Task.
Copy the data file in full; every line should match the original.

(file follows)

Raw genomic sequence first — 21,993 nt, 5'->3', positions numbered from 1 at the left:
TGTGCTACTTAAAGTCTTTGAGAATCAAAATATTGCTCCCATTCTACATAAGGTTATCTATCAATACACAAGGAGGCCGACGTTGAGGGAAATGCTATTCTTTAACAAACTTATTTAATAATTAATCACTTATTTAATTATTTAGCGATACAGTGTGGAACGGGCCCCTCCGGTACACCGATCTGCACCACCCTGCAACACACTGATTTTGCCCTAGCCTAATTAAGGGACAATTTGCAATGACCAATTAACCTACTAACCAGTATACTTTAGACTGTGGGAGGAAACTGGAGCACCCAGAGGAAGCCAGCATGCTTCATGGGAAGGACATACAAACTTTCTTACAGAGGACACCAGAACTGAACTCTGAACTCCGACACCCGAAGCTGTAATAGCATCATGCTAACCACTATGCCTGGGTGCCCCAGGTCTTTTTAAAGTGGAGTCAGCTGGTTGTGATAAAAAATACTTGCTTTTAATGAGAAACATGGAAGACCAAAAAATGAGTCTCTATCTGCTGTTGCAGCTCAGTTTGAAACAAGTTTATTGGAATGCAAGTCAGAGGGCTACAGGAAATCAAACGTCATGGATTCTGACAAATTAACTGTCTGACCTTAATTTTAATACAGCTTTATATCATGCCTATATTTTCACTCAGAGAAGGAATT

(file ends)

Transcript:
Raw genomic sequence first — 21,993 nt, 5'->3', positions numbered from 1 at the left:
TGTGCTACTTAAAGTCTTTGAGAATCAAAATATTGCTCCCATTCTACATAAGGTTATCTATCAATACACAAGGAGGCCGACGTTGAGGGAAATGCTATTCTTTAACAAACTTATTTAATAATTAATCACTTATTTAATTATTTAGCGATACAGTGTGGAACGGGCCCCTCCGGTACACCGATCTGCACCACCCTGCAACACACTGATTTTGCCCTAGCCTAATTAAGGGACAATTTGCAATGACCAATTAACCTACTAACCAGTATACTTTAGACTGTGGGAGGAAACTGGAGCACCCAGAGGAAGCCAGCATGCTTCATGGGAAGGACATACAAACTTTCTTACAGAGGACACCAGAACTGAACTCTGAACTCCGACACCCGAAGCTGTAATAGCATCATGCTAACCACTATGCCTGGGTGCCCCAGGTCTTTTTAAAGTGGAGTCAGCTGGTTGTGATAAAAAATACTTGCTTTTAATGAGAAACATGGAAGACCAAAAAATGAGTCTCTATCTGCTGTTGCAGCTCAGTTTGAAACAAGTTTATTGGAATGCAAGTCAGAGGGCTACAGGAAATCAAACGTCATGGATTCTGACAAATTAACTGTCTGACCTTAATTTTAATACAGCTTTATATCATGCCTATATTTTCACTCAGAGAAGGAATT